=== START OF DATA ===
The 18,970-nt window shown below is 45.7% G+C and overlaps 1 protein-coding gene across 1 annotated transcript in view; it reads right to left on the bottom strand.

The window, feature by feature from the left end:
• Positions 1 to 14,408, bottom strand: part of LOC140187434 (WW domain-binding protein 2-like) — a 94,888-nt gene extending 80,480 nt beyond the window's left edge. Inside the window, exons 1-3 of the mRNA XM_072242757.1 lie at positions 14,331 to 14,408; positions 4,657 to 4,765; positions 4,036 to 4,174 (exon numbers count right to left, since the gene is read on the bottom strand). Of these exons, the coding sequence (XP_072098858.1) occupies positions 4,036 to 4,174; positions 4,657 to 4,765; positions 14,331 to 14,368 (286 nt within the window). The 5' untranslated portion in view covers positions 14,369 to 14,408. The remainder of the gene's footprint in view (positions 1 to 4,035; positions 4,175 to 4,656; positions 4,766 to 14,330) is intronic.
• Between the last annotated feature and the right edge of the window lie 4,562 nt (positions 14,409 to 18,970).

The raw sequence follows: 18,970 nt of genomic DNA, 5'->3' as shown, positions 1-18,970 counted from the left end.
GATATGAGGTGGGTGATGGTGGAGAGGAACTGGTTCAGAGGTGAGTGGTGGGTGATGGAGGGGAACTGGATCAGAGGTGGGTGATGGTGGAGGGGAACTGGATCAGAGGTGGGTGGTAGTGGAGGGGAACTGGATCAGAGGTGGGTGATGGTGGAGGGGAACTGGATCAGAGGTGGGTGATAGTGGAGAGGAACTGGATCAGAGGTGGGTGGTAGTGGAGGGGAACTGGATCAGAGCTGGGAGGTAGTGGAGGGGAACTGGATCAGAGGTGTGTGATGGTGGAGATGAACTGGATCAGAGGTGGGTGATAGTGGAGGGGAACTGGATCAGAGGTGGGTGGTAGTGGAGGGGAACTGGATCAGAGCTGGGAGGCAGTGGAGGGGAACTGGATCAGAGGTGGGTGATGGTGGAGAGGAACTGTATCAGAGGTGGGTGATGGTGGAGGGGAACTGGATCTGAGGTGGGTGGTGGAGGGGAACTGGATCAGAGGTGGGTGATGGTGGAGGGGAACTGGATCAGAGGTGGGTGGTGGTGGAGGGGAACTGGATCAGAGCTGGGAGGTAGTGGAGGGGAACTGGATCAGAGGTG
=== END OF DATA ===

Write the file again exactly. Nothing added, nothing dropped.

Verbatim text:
The 18,970-nt window shown below is 45.7% G+C and overlaps 1 protein-coding gene across 1 annotated transcript in view; it reads right to left on the bottom strand.

The window, feature by feature from the left end:
• Positions 1 to 14,408, bottom strand: part of LOC140187434 (WW domain-binding protein 2-like) — a 94,888-nt gene extending 80,480 nt beyond the window's left edge. Inside the window, exons 1-3 of the mRNA XM_072242757.1 lie at positions 14,331 to 14,408; positions 4,657 to 4,765; positions 4,036 to 4,174 (exon numbers count right to left, since the gene is read on the bottom strand). Of these exons, the coding sequence (XP_072098858.1) occupies positions 4,036 to 4,174; positions 4,657 to 4,765; positions 14,331 to 14,368 (286 nt within the window). The 5' untranslated portion in view covers positions 14,369 to 14,408. The remainder of the gene's footprint in view (positions 1 to 4,035; positions 4,175 to 4,656; positions 4,766 to 14,330) is intronic.
• Between the last annotated feature and the right edge of the window lie 4,562 nt (positions 14,409 to 18,970).

The raw sequence follows: 18,970 nt of genomic DNA, 5'->3' as shown, positions 1-18,970 counted from the left end.
GATATGAGGTGGGTGATGGTGGAGAGGAACTGGTTCAGAGGTGAGTGGTGGGTGATGGAGGGGAACTGGATCAGAGGTGGGTGATGGTGGAGGGGAACTGGATCAGAGGTGGGTGGTAGTGGAGGGGAACTGGATCAGAGGTGGGTGATGGTGGAGGGGAACTGGATCAGAGGTGGGTGATAGTGGAGAGGAACTGGATCAGAGGTGGGTGGTAGTGGAGGGGAACTGGATCAGAGCTGGGAGGTAGTGGAGGGGAACTGGATCAGAGGTGTGTGATGGTGGAGATGAACTGGATCAGAGGTGGGTGATAGTGGAGGGGAACTGGATCAGAGGTGGGTGGTAGTGGAGGGGAACTGGATCAGAGCTGGGAGGCAGTGGAGGGGAACTGGATCAGAGGTGGGTGATGGTGGAGAGGAACTGTATCAGAGGTGGGTGATGGTGGAGGGGAACTGGATCTGAGGTGGGTGGTGGAGGGGAACTGGATCAGAGGTGGGTGATGGTGGAGGGGAACTGGATCAGAGGTGGGTGGTGGTGGAGGGGAACTGGATCAGAGCTGGGAGGTAGTGGAGGGGAACTGGATCAGAGGTG